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If you’re thinking about straightening your teeth, you’ve probably realised that there’s more than one way to go about it.
Lingual braces and veneers are both discreet ways to align teeth. However, their similarities end here.
What are lingual braces?
Lingual braces are much like traditional braces in many ways. They move teeth using metal brackets and wires. The big difference is that they’re attached behind the teeth, so they’re essentially invisible.
Orthodontic treatment can take months, even years – so lingual braces aren’t a quick fix. The pay-off is that you get long-lasting results (providing you wear your retainers) and a natural smile that’s all yours.
The pros of lingual braces
- Lingual braces straighten teeth without causing any irreversible damage to your enamel (your teeth’s protective layer).
- They can achieve natural results, but if you’re looking for more of an impact, teeth whitening can provide a great finishing touch.
- The results of lingual braces can be maintained indefinitely with the help of fixed and/or removable retainers.
- Unlike conventional braces, lingual braces are very inconspicuous. We won’t go as far as to say they’re undetectable, but they’re not far off.
- Straight teeth are easier to keep clean, helping you to maintain a healthier smile post treatment.
The cons of lingual braces
- Good things come to those who wait, and you might need to wait months, or even a year or two to see your final result.
- Lingual braces can take a week or two to get used to, and you may find they irritate your tongue or cause a slight lisp during these early days.
- To maintain your results, you have to wear your retainers, otherwise your teeth are likely to move.
- Lingual braces won’t change the shape or colour of your teeth, so if your teeth aren’t in great shape you won’t achieve a ‘Hollywood smile’ with braces alone.
- During your treatment, you’ll need to see your orthodontist approximately every eight weeks, so they can adjust your brace and review your progress.
What are veneers?
Veneers work by disguising your natural teeth behind a ‘perfect’ façade. They consist of a thin layer of porcelain, which is fitted to the front surface of your tooth, covering any imperfections in the process.
Treatment can usually be completed within just a few weeks. Your veneers will be custom-made in a shape and colour to suit you and then carefully cemented to the front surfaces of your teeth.
To ensure a good result and a secure fit, your dentist will usually need to remove a small amount of your teeth’s enamel before attaching your veneers. This process is irreversible, and you’ll forever be reliant on veneers.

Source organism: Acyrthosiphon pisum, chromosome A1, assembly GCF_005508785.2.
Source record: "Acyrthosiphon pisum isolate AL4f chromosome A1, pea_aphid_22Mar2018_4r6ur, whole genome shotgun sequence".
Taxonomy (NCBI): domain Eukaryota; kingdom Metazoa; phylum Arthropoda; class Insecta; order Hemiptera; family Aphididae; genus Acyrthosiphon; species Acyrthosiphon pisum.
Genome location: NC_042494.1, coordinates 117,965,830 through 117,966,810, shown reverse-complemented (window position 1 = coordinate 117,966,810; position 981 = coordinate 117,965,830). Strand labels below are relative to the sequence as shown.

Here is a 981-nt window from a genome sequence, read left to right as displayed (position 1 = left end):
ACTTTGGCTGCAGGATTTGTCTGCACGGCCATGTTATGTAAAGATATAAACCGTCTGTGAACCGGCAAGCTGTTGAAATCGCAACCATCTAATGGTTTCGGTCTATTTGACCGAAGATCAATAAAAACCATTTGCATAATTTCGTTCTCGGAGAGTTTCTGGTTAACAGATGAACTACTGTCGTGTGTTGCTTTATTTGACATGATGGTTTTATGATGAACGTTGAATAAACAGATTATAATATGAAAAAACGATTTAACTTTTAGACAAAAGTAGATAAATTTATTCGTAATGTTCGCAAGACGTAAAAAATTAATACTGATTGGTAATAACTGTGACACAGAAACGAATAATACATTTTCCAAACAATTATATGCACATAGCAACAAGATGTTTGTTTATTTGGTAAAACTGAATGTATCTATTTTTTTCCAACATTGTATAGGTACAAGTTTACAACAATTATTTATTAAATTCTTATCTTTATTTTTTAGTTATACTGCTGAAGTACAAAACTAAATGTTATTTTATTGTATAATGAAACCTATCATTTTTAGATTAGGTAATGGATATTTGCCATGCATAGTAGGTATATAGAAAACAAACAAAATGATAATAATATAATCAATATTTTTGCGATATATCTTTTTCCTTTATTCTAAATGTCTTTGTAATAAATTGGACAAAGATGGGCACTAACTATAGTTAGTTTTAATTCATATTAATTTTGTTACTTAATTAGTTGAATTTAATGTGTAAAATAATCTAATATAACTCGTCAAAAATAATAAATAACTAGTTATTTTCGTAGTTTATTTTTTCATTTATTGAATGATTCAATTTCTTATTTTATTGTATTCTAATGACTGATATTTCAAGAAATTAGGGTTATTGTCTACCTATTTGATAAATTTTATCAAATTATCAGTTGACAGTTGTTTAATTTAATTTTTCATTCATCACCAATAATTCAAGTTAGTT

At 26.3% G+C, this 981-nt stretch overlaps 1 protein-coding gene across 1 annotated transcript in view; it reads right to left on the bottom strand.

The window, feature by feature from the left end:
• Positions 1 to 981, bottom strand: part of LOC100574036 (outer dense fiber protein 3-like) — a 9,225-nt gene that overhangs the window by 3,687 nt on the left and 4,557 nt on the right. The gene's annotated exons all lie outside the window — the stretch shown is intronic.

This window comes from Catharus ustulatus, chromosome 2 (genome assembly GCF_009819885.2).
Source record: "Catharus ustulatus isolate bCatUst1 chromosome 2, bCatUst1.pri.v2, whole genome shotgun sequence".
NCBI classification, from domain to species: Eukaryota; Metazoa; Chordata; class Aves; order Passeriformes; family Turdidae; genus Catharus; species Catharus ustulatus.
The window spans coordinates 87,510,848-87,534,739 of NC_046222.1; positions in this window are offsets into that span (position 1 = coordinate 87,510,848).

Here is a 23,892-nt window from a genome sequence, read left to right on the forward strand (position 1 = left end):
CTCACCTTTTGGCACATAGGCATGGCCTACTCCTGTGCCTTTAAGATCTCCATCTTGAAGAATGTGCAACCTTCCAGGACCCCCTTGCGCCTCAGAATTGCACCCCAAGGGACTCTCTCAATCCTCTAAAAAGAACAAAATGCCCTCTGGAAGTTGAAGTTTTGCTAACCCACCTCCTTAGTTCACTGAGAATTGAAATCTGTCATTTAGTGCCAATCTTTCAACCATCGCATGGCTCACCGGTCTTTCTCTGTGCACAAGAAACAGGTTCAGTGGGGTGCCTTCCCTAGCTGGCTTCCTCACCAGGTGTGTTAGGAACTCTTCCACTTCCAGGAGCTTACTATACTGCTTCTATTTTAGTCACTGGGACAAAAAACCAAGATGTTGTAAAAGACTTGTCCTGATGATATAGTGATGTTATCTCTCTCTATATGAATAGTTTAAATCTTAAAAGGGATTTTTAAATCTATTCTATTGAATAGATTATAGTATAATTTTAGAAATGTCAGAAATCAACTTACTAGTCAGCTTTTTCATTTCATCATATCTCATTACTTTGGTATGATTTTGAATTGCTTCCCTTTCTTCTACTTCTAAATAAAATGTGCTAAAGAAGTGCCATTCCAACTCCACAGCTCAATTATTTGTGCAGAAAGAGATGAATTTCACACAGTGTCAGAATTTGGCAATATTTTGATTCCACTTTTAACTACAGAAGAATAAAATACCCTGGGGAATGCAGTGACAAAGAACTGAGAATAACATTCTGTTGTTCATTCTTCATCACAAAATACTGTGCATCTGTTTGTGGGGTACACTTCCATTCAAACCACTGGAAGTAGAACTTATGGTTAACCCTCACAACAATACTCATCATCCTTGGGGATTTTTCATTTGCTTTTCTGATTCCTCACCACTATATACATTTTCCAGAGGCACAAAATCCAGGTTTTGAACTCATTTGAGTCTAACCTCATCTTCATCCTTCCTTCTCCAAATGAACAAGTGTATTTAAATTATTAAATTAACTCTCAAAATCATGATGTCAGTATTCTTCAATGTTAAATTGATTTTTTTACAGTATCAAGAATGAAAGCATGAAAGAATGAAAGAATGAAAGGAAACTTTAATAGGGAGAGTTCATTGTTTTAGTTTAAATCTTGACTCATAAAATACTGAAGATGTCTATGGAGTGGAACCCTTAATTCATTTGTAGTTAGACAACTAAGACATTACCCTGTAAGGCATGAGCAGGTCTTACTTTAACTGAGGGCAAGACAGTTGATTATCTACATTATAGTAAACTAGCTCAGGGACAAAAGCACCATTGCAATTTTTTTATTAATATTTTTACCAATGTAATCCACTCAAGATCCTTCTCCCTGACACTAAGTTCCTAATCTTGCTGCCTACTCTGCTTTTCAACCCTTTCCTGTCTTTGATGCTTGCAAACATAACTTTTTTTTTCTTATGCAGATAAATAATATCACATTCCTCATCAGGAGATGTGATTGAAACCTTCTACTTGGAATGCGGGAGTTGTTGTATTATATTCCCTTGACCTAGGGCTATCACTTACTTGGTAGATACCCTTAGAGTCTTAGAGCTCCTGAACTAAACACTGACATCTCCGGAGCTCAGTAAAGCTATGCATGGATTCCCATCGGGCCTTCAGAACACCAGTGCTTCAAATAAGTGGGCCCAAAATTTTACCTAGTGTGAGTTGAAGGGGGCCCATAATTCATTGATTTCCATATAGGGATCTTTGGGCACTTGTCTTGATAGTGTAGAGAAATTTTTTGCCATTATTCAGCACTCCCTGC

The pros of veneers
- Veneers can look fantastic and you can align teeth and improve their shape and colour all at the same time.
- The whole process can be completed within a few weeks and involves just a handful of trips to the dentist.
- Depending on the number of teeth that need treating, veneers can be more affordable than lingual braces.
- If your teeth are weak and damaged, veneers can strengthen and protect them, as well as improve their appearance.
- There’s no downtime and once your veneers have been fitted you can carry on as normal.
The cons of veneers
- Veneers are destructive, and the enamel that’s removed to fit them won’t grow back.
- If your teeth are very crooked, more enamel may need to be removed to create a uniform look.
- Because you’re removing some of your teeth’s protective layer, they may become more sensitive to hot and cold.
- Veneers aren’t a permanent solution and will need replacing every 10 to 15 years. This can make them an expensive option in the long run.
- They can occasionally fall off, and if you grind your teeth, you run the risk of breaking your veneers.
- While porcelain looks extremely natural, cheaper materials may not look so good.
- Veneers can’t be whitened, so if the colour of your natural teeth changes over time, your veneers could start to stand out.
Which option is right for you?
Every individual is different, so there’s no conclusive answer to this question. However, if your teeth are in good condition and simply need aligning, braces will most likely be your best option. Whereas if your teeth are damaged, severely discoloured or misshapen, veneers could be more appropriate.
Another option is a combination of both treatments. Your orthodontist can move your teeth into the perfect position for a cosmetic dentist to fit veneers, minimising any damage to your enamel.
A less invasive alternative to veneers is dental bonding, which involves reshaping teeth using tooth-coloured composite. It’s more affordable than veneers and ideal for making subtle improvements to the shape of your teeth following braces. Best of all, it’s completely reversible.
We recommend discussing all your options with a specialist orthodontist and a cosmetic dentist. They’ll have the expertise and hands-on experience to provide all the information you need to make the right choice for you.